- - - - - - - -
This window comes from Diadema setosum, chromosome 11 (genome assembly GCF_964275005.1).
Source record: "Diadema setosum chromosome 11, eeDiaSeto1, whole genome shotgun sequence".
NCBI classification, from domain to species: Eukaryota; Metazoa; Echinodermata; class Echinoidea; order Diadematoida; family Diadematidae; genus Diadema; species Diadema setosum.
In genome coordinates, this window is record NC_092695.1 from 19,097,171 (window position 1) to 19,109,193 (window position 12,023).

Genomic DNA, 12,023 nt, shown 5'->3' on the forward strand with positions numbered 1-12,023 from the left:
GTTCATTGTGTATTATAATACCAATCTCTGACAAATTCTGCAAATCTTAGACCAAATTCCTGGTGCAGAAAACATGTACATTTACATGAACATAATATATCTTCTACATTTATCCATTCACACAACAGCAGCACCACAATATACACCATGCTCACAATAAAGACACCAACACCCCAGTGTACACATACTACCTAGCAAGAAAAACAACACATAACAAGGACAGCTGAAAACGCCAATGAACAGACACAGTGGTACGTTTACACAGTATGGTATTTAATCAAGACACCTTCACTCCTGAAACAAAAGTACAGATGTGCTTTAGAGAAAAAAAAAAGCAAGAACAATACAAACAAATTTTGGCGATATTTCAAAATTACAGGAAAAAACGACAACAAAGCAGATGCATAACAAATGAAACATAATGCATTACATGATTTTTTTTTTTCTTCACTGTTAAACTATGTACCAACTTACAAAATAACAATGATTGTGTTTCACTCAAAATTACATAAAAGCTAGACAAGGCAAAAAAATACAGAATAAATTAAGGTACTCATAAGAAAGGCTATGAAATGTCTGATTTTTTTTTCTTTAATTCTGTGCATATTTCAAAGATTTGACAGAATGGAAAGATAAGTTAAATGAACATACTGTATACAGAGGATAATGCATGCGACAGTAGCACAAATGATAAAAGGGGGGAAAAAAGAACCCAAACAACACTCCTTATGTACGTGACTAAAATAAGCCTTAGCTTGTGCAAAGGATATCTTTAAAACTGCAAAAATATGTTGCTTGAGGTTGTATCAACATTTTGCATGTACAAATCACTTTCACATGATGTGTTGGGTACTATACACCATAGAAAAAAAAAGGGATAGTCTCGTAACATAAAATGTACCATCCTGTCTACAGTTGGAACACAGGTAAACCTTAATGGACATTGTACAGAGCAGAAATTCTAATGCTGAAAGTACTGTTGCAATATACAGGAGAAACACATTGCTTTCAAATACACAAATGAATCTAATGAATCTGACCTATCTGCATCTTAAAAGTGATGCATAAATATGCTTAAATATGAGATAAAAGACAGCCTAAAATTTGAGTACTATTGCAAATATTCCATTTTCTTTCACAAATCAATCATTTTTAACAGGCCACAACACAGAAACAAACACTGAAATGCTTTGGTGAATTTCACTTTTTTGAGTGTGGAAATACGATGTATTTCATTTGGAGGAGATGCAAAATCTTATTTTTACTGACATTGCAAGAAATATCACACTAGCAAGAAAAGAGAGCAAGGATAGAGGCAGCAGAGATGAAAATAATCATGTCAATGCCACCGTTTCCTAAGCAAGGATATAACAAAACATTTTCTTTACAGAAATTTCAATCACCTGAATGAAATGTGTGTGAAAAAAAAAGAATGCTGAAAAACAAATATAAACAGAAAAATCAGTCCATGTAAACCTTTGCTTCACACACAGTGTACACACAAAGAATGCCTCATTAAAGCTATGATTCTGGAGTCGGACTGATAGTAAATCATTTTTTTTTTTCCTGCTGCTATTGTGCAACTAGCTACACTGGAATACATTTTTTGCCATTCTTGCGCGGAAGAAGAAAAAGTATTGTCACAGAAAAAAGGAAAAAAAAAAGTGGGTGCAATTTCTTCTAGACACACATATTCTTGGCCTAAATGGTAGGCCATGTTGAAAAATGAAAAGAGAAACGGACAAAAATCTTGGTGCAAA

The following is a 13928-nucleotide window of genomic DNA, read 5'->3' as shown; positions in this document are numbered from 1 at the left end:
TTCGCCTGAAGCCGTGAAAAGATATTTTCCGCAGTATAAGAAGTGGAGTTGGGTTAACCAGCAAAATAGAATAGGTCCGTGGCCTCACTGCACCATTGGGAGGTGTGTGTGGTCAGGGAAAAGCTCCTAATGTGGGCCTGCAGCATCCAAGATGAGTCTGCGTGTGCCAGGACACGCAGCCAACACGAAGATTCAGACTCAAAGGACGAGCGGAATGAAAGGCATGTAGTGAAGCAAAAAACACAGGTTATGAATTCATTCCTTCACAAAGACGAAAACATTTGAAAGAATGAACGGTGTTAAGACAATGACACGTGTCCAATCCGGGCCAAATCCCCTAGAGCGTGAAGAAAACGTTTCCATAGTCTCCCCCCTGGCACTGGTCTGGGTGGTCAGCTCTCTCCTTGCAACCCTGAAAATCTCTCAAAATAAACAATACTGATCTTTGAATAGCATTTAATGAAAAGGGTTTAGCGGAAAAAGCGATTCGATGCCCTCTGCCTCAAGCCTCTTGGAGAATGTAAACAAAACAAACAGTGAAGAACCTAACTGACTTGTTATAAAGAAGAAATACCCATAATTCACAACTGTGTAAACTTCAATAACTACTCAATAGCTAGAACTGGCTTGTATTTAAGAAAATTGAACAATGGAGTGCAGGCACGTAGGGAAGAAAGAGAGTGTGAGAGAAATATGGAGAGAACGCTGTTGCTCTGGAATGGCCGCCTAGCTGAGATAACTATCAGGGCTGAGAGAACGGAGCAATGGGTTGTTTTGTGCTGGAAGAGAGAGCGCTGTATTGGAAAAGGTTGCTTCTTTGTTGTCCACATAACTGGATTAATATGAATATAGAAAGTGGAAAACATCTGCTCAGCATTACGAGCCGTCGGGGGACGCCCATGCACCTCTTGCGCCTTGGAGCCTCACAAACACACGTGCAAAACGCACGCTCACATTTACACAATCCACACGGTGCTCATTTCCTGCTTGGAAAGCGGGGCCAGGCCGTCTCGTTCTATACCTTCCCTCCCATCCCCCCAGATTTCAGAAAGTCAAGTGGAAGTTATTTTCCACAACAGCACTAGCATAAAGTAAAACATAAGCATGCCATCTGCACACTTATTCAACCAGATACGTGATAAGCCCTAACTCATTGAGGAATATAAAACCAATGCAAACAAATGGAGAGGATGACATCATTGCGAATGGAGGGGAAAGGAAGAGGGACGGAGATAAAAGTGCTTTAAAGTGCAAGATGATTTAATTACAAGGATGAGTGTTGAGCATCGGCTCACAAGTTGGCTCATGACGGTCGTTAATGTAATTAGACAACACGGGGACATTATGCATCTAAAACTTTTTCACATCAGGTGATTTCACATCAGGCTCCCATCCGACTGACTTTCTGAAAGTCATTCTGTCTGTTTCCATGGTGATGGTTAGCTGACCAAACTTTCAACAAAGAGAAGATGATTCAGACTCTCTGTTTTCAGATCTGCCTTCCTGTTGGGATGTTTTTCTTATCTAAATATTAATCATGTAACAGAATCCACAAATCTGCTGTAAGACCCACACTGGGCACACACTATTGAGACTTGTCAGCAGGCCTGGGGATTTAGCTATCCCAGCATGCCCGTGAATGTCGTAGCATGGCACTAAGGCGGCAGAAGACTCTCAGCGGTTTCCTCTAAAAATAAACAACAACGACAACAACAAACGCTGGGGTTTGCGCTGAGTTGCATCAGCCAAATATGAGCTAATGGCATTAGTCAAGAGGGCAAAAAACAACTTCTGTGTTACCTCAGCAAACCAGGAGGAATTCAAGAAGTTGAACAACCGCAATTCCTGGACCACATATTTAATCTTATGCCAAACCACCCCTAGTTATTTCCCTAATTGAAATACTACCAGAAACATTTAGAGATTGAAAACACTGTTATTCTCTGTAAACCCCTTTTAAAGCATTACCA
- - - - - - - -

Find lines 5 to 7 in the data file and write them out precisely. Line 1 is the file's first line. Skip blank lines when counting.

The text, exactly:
Genomic DNA, 12,023 nt, shown 5'->3' on the forward strand with positions numbered 1-12,023 from the left:
GTTCATTGTGTATTATAATACCAATCTCTGACAAATTCTGCAAATCTTAGACCAAATTCCTGGTGCAGAAAACATGTACATTTACATGAACATAATATATCTTCTACATTTATCCATTCACACAACAGCAGCACCACAATATACACCATGCTCACAATAAAGACACCAACACCCCAGTGTACACATACTACCTAGCAAGAAAAACAACACATAACAAGGACAGCTGAAAACGCCAATGAACAGACACAGTGGTACGTTTACACAGTATGGTATTTAATCAAGACACCTTCACTCCTGAAACAAAAGTACAGATGTGCTTTAGAGAAAAAAAAAAGCAAGAACAATACAAACAAATTTTGGCGATATTTCAAAATTACAGGAAAAAACGACAACAAAGCAGATGCATAACAAATGAAACATAATGCATTACATGATTTTTTTTTTTCTTCACTGTTAAACTATGTACCAACTTACAAAATAACAATGATTGTGTTTCACTCAAAATTACATAAAAGCTAGACAAGGCAAAAAAATACAGAATAAATTAAGGTACTCATAAGAAAGGCTATGAAATGTCTGATTTTTTTTTCTTTAATTCTGTGCATATTTCAAAGATTTGACAGAATGGAAAGATAAGTTAAATGAACATACTGTATACAGAGGATAATGCATGCGACAGTAGCACAAATGATAAAAGGGGGGAAAAAAGAACCCAAACAACACTCCTTATGTACGTGACTAAAATAAGCCTTAGCTTGTGCAAAGGATATCTTTAAAACTGCAAAAATATGTTGCTTGAGGTTGTATCAACATTTTGCATGTACAAATCACTTTCACATGATGTGTTGGGTACTATACACCATAGAAAAAAAAAGGGATAGTCTCGTAACATAAAATGTACCATCCTGTCTACAGTTGGAACACAGGTAAACCTTAATGGACATTGTACAGAGCAGAAATTCTAATGCTGAAAGTACTGTTGCAATATACAGGAGAAACACATTGCTTTCAAATACACAAATGAATCTAATGAATCTGACCTATCTGCATCTTAAAAGTGATGCATAAATATGCTTAAATATGAGATAAAAGACAGCCTAAAATTTGAGTACTATTGCAAATATTCCATTTTCTTTCACAAATCAATCATTTTTAACAGGCCACAACACAGAAACAAACACTGAAATGCTTTGGTGAATTTCACTTTTTTGAGTGTGGAAATACGATGTATTTCATTTGGAGGAGATGCAAAATCTTATTTTTACTGACATTGCAAGAAATATCACACTAGCAAGAAAAGAGAGCAAGGATAGAGGCAGCAGAGATGAAAATAATCATGTCAATGCCACCGTTTCCTAAGCAAGGATATAACAAAACATTTTCTTTACAGAAATTTCAATCACCTGAATGAAATGTGTGTGAAAAAAAAAGAATGCTGAAAAACAAATATAAACAGAAAAATCAGTCCATGTAAACCTTTGCTTCACACACAGTGTACACACAAAGAATGCCTCATTAAAGCTATGATTCTGGAGTCGGACTGATAGTAAATCATTTTTTTTTTTCCTGCTGCTATTGTGCAACTAGCTACACTGGAATACATTTTTTGCCATTCTTGCGCGGAAGAAGAAAAAGTATTGTCACAGAAAAAAGGAAAAAAAAAAGTGGGTGCAATTTCTTCTAGACACACATATTCTTGGCCTAAATGGTAGGCCATGTTGAAAAATGAAAAGAGAAACGGACAAAAATCTTGGTGCAAA

The following is a 13928-nucleotide window of genomic DNA, read 5'->3' as shown; positions in this document are numbered from 1 at the left end: